Working with a coach helped me take a vulnerable look at what was happening in my life and what was missing. I now identify as a high-achiever and celebrate my strong work ethic, high quality work, and drive without over working, so I can simultaneously enjoy my life. It need not be an either-or scenario.
The neuroscience validates that shorter sprints of work time are best for concentration and productivity. I now consciously build in daily time to think, reflect, and feed my creative brain to solve problems and exercise the right side of my brain. This shift to owning my high-achiever and letting go of my work addiction took time, effort, and accountability. Like any addiction, the temptation to backslide and return to the comfort of old behaviors is real. My accountability partners help keep me on track and the rewards of a healthy work/life integration have increased my health and zest for life immeasurably.
Design Your Life and Career
If the work addiction concept is familiar to you – I’m here to help. As an executive coach, organizational development consultant, and speaker, I am on a mission to wipe out workaholism and promote healthy and sustainable workplace cultures that attract and retain top talent.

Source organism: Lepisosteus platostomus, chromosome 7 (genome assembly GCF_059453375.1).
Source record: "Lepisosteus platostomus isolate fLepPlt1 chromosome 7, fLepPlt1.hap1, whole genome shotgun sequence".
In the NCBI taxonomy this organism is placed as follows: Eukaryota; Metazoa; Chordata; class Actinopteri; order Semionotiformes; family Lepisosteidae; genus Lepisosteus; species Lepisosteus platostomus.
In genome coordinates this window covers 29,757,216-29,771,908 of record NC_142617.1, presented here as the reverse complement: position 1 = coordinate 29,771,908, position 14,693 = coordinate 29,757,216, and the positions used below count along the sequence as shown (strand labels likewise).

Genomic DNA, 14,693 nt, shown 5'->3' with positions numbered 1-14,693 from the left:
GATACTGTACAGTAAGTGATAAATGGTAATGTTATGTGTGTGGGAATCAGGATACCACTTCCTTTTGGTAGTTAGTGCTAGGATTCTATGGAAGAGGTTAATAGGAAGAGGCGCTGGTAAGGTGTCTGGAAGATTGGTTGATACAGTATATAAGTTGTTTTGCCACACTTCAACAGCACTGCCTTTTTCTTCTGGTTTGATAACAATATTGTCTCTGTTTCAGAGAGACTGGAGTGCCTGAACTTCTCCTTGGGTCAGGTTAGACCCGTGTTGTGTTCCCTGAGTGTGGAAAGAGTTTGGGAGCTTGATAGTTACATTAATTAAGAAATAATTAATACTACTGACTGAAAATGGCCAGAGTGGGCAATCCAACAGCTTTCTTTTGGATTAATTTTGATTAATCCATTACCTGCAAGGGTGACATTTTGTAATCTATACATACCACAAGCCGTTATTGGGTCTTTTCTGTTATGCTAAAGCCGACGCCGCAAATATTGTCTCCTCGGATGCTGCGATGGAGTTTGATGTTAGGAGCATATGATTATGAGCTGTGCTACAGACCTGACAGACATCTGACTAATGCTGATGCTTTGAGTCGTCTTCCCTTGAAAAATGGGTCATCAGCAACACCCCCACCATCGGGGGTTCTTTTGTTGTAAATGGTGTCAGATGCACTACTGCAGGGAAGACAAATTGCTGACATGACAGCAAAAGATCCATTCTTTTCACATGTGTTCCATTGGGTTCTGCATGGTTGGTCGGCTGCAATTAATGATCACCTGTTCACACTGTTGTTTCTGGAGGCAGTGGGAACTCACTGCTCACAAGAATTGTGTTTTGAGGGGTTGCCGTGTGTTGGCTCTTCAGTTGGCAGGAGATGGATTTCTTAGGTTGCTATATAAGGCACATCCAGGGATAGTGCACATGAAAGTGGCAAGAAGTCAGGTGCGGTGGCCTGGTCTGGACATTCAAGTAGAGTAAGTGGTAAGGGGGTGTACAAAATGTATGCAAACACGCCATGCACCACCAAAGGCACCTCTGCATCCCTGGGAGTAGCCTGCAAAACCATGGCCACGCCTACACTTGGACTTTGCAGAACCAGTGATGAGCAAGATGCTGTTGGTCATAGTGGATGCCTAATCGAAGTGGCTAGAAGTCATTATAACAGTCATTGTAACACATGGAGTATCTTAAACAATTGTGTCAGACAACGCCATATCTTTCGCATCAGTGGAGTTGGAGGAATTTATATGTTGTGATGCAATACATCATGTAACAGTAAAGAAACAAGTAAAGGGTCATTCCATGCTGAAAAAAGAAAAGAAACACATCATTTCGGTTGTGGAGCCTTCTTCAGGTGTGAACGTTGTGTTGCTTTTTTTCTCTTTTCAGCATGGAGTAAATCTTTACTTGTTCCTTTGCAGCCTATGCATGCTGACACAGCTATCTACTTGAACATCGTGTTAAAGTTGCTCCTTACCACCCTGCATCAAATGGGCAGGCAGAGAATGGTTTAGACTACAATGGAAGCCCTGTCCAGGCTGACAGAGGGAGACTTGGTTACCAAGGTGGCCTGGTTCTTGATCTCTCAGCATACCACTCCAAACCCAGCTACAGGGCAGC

My new book, Your Career Advantage: Overcome Challenges to Achieve a Rewarding Work Life is a playbook to help you navigate the good, the bad, and the ugly in the world-of-work. What’s different about this career book, is that it also addresses how to love your life while you pursue a meaningful career.
The roadmap to a fulfilling life and career will help you ask tough questions, challenge, assumptions, and give you permission to define happiness and success on your terms. Here is a glimpse of how you can design your life and career to enjoy both simultaneously.
Celebrate Saying “No” – with punctuation, “No.” is a complete sentence. Prioritize what’s most important in your career, so every task is not urgent. Saying “no” to something provides an opportunity for someone else to step-up and gain experience. Consider how delegation can lead to professional development for another colleague.